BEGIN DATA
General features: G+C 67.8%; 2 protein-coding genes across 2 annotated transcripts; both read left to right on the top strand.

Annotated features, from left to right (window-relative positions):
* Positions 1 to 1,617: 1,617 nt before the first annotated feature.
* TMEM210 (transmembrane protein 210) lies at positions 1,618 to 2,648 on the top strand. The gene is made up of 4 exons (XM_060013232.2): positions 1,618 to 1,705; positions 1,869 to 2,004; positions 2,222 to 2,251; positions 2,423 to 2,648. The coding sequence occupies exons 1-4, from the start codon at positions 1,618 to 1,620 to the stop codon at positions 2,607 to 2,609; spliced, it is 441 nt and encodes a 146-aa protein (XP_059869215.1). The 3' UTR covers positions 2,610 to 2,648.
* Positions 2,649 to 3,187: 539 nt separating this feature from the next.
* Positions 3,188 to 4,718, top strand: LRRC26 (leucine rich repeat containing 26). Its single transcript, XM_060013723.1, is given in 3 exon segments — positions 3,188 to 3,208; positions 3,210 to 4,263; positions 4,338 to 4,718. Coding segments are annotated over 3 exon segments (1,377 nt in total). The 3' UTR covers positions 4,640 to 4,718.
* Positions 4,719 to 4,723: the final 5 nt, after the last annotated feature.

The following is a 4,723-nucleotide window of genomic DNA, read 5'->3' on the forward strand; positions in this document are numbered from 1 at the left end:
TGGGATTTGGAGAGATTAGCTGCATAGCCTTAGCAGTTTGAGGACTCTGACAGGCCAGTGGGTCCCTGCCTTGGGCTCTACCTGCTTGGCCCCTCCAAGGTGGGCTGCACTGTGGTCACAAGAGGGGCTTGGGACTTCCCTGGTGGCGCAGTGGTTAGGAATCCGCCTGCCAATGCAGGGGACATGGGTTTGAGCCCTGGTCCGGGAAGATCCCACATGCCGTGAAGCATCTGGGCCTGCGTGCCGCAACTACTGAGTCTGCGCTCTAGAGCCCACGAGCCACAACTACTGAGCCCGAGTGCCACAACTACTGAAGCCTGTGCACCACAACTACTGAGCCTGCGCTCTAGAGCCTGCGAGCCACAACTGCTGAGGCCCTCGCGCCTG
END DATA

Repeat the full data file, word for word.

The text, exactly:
General features: G+C 67.8%; 2 protein-coding genes across 2 annotated transcripts; both read left to right on the top strand.

Annotated features, from left to right (window-relative positions):
* Positions 1 to 1,617: 1,617 nt before the first annotated feature.
* TMEM210 (transmembrane protein 210) lies at positions 1,618 to 2,648 on the top strand. The gene is made up of 4 exons (XM_060013232.2): positions 1,618 to 1,705; positions 1,869 to 2,004; positions 2,222 to 2,251; positions 2,423 to 2,648. The coding sequence occupies exons 1-4, from the start codon at positions 1,618 to 1,620 to the stop codon at positions 2,607 to 2,609; spliced, it is 441 nt and encodes a 146-aa protein (XP_059869215.1). The 3' UTR covers positions 2,610 to 2,648.
* Positions 2,649 to 3,187: 539 nt separating this feature from the next.
* Positions 3,188 to 4,718, top strand: LRRC26 (leucine rich repeat containing 26). Its single transcript, XM_060013723.1, is given in 3 exon segments — positions 3,188 to 3,208; positions 3,210 to 4,263; positions 4,338 to 4,718. Coding segments are annotated over 3 exon segments (1,377 nt in total). The 3' UTR covers positions 4,640 to 4,718.
* Positions 4,719 to 4,723: the final 5 nt, after the last annotated feature.

The following is a 4,723-nucleotide window of genomic DNA, read 5'->3' on the forward strand; positions in this document are numbered from 1 at the left end:
TGGGATTTGGAGAGATTAGCTGCATAGCCTTAGCAGTTTGAGGACTCTGACAGGCCAGTGGGTCCCTGCCTTGGGCTCTACCTGCTTGGCCCCTCCAAGGTGGGCTGCACTGTGGTCACAAGAGGGGCTTGGGACTTCCCTGGTGGCGCAGTGGTTAGGAATCCGCCTGCCAATGCAGGGGACATGGGTTTGAGCCCTGGTCCGGGAAGATCCCACATGCCGTGAAGCATCTGGGCCTGCGTGCCGCAACTACTGAGTCTGCGCTCTAGAGCCCACGAGCCACAACTACTGAGCCCGAGTGCCACAACTACTGAAGCCTGTGCACCACAACTACTGAGCCTGCGCTCTAGAGCCTGCGAGCCACAACTGCTGAGGCCCTCGCGCCTG